The application can also be configure to only trigger the request, return a promise, and wait for the data to become available. If you needed a very long running task, you could set up something with AWS Fargate, for serverless containers. A Lambda could spin up the ECS task in Fargate, the task could run, and then drop the data in Amazon S3 when it is done processing it. Access to the S3 bucket can then be provided to the user for a short duration to retrieve the data before the data is removed. For the sake of this design though, we will assume all of the requests to the data layer can be done in the maximum duration of a Lambda.
The data layer will be AWS ElasticSearch Service, which is AWS’s managed ElasticCache. This allows for a tight integration with all of the AWS services and we can provision access into this for the Lambda functions. If it makes sense, the data layer can also include S3 for more durable, large storage, and DynamoDB for a simple NoSQL database. If there was a need for a relational database, the data layer could also include a flavor of Amazon RDS. As with the compute design, for the sake of simplicity, we will assume the data layer only includes ElasticSearch. ElasticSearch Service can be configured and managed using the AWS’s built in tools and provide access to the service using IAM and Cognito.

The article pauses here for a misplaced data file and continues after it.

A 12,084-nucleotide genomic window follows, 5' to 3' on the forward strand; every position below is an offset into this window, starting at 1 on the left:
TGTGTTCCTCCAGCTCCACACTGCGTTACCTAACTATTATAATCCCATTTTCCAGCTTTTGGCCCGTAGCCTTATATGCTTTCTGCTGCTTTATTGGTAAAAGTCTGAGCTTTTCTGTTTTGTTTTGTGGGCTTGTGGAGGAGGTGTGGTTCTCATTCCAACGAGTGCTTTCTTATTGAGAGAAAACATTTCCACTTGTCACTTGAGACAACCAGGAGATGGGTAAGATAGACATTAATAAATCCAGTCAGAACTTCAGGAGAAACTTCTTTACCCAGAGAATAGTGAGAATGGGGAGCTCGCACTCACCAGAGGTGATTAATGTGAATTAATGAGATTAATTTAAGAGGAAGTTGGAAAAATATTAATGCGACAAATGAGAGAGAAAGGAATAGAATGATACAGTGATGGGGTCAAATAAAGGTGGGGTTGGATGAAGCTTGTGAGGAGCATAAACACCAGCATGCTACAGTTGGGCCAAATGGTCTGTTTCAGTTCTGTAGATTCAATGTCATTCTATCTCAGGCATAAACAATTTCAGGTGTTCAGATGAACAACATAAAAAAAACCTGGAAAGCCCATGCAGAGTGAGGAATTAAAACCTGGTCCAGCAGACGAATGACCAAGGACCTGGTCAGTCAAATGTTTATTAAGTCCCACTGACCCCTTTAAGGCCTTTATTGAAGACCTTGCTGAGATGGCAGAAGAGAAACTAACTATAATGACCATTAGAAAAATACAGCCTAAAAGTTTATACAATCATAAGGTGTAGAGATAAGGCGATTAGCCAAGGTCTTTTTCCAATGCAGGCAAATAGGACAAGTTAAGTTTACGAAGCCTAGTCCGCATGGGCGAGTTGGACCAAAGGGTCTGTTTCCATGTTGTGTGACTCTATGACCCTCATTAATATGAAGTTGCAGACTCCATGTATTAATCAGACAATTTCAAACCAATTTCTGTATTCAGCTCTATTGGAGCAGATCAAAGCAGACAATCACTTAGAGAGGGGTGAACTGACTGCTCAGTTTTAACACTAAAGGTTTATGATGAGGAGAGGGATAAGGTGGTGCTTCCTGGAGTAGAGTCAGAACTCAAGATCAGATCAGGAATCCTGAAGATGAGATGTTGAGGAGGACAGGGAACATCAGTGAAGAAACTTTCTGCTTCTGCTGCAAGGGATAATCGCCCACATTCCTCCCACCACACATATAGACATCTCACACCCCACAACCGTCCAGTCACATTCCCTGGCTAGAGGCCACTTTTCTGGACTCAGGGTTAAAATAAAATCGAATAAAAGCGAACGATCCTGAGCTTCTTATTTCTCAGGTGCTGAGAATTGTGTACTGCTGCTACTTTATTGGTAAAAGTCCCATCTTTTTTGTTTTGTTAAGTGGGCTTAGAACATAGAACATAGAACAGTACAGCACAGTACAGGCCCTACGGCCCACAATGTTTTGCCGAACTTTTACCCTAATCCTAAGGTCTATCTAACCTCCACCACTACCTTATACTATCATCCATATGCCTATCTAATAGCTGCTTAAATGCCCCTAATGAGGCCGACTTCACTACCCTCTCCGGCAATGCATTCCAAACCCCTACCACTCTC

All of the logs for each piece of this design will be sent to CloudWatch with metrics for each of these services also configured to send alerts based on usage.
The pipeline to deploy this system will be done around a single mono repository. While many teams work well around having separate applications and components versioned separately, managing service interoperability can become a challenge. To prevent this from happening and ensuring that every that is deployed can be easily tested and verified, the entire product will live within a single repository. Several pipelines will be created to handle deploying the infrastructure, the services, and managing the data. New releases and deployments will be triggered by tags to the repository.